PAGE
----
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dc.contributor.authorAnderson, Eric Carltonen_US
dc.date.accessioned2014-06-06T08:00:33Z
dc.date.available2014-06-06T08:00:33Z
dc.date.issued2014-06-05en_US
dc.identifier.othervt_gsexam:3310en_US
dc.identifier.urihttp://hdl.handle.net/10919/48436
dc.description.abstractEach year, the Virginia Tech (VT) Formula SAE (FSAE) team creates a high performance car to compete against 120 teams from around the world in a series of dynamic events evaluating acceleration, maneuverability, and handling. In an effort to improve upon the VT 2013 car, the torsional stiffness of the chassis was increased. Increasing the torsional stiffness of the chassis allows the suspension to be more precisely tuned, resulting in a better overall performance. An investigation was conducted into methods for improving the chassis stiffness, and it was determined that many state-of-the-art vehicles from go-karts to super cars incorporate strength-bearing, tailored advanced composite materials in their structure. Examples of components that use composites in vehicles include sandwich structures in load-bearing panels, layups in the skin of vehicles for aesthetic purposes and carbon-fiber frame tubes. The VT FSAE car already includes untailored carbon-fiber panels on the bottom and sides of the structure for packaging and aerodynamic purposes. By integrating and optimizing these carbon-fiber panels, the torsional stiffness and therefore overall performance of the structure may be increased. This thesis explores composite testing, optimization methods, experimental and computational analysis of the chassis, and results. The fiber orientation of the panels may be optimized because carbon-fiber composite materials are generally anisotropic. Therefore the composite materials can be tailored to maximize the stiffness, resulting in the optimum stiffness per added weight. A good measure for testing stiffness per added weight is through measuring natural frequencies because natural frequency is proportional to stiffness per unit mass. A computer program was developed in MATLAB to optimize the composite configuration, and uses an objective function involving the first three natural frequencies of the original steel space frame chassis and the first three natural frequencies of the steel chassis augmented with three composite panels. The composite material properties were determined using specimen tensile testing and checked with finite elements. The natural frequencies of the half-scale chassis were determined experimentally, compared to the simulated version, and varied by less than seven percent. The optimization of the full-scale model determined that eight layers of optimized, integrated carbon-fiber composite panels will increase the first, second, and third natural frequencies by sixteen, twenty-six, and six percent, respectively. Natural frequency increases of these amounts show that by using tailored, load-bearing composite panels in the structure, the torsional stiffness of the structure increases, resulting in easier suspension tuning and better performance at the VT FSAE competitions.en_US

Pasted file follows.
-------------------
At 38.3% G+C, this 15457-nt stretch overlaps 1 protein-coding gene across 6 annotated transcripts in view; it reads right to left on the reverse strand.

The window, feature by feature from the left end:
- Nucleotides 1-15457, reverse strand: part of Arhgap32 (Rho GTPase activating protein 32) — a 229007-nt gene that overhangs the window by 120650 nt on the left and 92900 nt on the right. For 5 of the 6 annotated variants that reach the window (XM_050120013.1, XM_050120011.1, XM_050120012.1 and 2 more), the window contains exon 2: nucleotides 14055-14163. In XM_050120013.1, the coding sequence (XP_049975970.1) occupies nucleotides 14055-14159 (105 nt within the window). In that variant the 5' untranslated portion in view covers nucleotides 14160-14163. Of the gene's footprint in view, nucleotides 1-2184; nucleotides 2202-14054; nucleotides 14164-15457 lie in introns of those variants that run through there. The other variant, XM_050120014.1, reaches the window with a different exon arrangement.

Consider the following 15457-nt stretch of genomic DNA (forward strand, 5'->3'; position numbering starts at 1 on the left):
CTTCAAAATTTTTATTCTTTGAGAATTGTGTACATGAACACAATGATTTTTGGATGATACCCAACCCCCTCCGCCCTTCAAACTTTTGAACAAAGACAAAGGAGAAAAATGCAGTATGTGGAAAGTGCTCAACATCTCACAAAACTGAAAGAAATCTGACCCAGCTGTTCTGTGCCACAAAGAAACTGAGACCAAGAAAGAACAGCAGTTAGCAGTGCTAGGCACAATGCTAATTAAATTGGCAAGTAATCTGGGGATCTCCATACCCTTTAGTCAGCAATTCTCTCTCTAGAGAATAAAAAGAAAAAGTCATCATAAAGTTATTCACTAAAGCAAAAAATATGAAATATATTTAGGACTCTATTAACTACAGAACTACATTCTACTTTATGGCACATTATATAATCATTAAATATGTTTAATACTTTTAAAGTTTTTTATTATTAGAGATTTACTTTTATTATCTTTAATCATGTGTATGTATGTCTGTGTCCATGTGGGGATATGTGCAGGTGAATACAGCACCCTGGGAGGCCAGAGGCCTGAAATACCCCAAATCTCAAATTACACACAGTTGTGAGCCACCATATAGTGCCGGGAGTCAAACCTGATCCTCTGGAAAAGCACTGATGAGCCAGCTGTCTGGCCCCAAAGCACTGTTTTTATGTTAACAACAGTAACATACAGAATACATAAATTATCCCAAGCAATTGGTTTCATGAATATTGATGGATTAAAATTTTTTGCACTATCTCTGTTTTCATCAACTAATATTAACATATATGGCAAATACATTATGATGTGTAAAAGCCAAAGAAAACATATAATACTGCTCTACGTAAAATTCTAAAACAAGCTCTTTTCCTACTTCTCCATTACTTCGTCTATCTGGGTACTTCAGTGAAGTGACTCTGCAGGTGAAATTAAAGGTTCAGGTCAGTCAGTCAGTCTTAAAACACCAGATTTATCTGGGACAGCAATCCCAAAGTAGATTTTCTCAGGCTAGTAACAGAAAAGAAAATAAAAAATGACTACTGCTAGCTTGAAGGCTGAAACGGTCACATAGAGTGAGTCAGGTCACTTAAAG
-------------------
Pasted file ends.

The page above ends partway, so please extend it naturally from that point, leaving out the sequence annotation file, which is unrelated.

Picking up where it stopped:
dc.format.mediumETDen_US
dc.publisherVirginia Techen_US
dc.rightsThis Item is protected by copyright and/or related rights. Some uses of this Item may be deemed fair and permitted by law even without permission from the rights holder(s), or the rights holder(s) may have licensed the work for use under certain conditions. For other uses you need to obtain permission from the rights holder(s).en_US
dc.subjectFinite Elementen_US
dc.subjectCompositeen_US
dc.subjectOptimizationen_US
dc.subjectFormula SAEen_US
dc.subjectChassisen_US
dc.titleDesign and Optimization of Carbon-Fiber Chassis Panelsen_US
dc.typeThesisen_US
dc.contributor.departmentMechanical Engineeringen_US
dc.description.degreeMaster of Scienceen_US
thesis.degree.nameMaster of Scienceen_US
thesis.degree.levelmastersen_US
thesis.degree.grantorVirginia Polytechnic Institute and State Universityen_US
thesis.degree.disciplineMechanical Engineeringen_US
dc.contributor.committeechairWest, Robert L. Jr.en_US
dc.contributor.committeememberKennedy, John Mauriceen_US
dc.contributor.committeememberCase, Scott W.en_US


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